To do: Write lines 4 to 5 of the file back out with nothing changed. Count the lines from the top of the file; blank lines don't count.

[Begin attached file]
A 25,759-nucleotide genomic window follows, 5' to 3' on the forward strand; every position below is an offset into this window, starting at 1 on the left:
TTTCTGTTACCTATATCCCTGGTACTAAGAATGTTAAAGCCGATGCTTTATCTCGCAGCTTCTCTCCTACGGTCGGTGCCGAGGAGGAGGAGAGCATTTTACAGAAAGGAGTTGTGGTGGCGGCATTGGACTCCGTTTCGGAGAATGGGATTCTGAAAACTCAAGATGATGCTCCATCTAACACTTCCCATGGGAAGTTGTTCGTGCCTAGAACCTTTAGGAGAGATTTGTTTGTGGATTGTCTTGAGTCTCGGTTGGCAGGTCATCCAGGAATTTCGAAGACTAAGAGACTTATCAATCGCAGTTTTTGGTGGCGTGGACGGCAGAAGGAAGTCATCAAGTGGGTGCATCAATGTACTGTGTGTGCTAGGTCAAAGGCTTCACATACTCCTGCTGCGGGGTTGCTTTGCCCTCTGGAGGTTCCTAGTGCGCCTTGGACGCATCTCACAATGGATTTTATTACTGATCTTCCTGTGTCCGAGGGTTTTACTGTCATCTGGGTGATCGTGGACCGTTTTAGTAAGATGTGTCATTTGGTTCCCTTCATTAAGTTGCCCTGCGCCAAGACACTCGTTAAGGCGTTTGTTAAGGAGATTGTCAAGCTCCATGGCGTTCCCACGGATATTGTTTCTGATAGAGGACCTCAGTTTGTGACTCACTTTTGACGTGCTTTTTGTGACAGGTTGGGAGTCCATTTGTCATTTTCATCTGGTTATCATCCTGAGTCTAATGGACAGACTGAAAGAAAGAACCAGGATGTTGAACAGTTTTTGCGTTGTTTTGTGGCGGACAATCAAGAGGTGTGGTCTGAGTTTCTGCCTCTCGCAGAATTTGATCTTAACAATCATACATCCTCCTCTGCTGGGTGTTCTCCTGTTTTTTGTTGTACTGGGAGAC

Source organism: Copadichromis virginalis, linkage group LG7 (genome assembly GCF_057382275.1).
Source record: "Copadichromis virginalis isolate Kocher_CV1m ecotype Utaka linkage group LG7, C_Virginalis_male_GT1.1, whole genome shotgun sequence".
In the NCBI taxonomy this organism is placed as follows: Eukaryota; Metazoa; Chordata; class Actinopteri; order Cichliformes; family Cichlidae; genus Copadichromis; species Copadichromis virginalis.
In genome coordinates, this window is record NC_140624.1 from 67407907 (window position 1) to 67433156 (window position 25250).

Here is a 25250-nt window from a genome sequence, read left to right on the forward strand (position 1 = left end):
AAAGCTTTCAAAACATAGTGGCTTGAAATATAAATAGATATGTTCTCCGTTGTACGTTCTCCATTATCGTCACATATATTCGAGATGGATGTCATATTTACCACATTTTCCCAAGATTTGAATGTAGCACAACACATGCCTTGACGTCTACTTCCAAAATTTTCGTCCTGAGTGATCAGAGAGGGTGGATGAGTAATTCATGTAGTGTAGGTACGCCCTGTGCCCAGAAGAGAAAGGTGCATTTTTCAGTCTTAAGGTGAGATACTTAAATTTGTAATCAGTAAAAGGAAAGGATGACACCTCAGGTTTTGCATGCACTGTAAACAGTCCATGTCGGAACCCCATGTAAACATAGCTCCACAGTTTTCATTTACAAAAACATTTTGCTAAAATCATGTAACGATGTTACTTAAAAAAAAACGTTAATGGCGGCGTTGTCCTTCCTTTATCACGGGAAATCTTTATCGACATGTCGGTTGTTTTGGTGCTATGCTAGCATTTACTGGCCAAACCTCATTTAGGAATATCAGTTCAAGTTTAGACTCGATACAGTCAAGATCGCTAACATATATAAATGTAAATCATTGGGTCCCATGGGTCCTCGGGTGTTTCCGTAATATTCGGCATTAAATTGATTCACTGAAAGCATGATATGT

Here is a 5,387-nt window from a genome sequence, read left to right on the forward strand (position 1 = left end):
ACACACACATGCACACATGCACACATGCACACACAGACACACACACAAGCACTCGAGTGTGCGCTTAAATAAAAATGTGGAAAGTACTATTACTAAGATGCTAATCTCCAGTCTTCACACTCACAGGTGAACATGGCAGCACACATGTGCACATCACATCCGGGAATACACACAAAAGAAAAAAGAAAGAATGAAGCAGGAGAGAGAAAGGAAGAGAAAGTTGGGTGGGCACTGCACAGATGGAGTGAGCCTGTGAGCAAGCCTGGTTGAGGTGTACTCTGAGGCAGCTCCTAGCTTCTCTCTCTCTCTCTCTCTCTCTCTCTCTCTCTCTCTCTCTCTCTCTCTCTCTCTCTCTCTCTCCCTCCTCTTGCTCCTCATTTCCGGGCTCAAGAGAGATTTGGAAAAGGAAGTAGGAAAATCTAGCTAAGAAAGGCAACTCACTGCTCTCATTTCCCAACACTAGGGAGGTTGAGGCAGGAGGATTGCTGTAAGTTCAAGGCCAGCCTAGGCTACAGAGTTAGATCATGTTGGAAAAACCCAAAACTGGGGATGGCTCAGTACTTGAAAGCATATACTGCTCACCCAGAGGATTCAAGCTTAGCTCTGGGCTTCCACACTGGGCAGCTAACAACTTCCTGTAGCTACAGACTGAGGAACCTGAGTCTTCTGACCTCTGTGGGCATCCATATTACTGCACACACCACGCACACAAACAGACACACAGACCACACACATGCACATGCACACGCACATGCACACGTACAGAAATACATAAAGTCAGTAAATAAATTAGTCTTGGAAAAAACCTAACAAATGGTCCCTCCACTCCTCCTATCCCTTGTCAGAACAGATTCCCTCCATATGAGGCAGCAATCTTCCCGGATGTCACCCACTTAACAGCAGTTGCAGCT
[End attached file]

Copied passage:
Source record: "Copadichromis virginalis isolate Kocher_CV1m ecotype Utaka linkage group LG7, C_Virginalis_male_GT1.1, whole genome shotgun sequence".
In the NCBI taxonomy this organism is placed as follows: Eukaryota; Metazoa; Chordata; class Actinopteri; order Cichliformes; family Cichlidae; genus Copadichromis; species Copadichromis virginalis.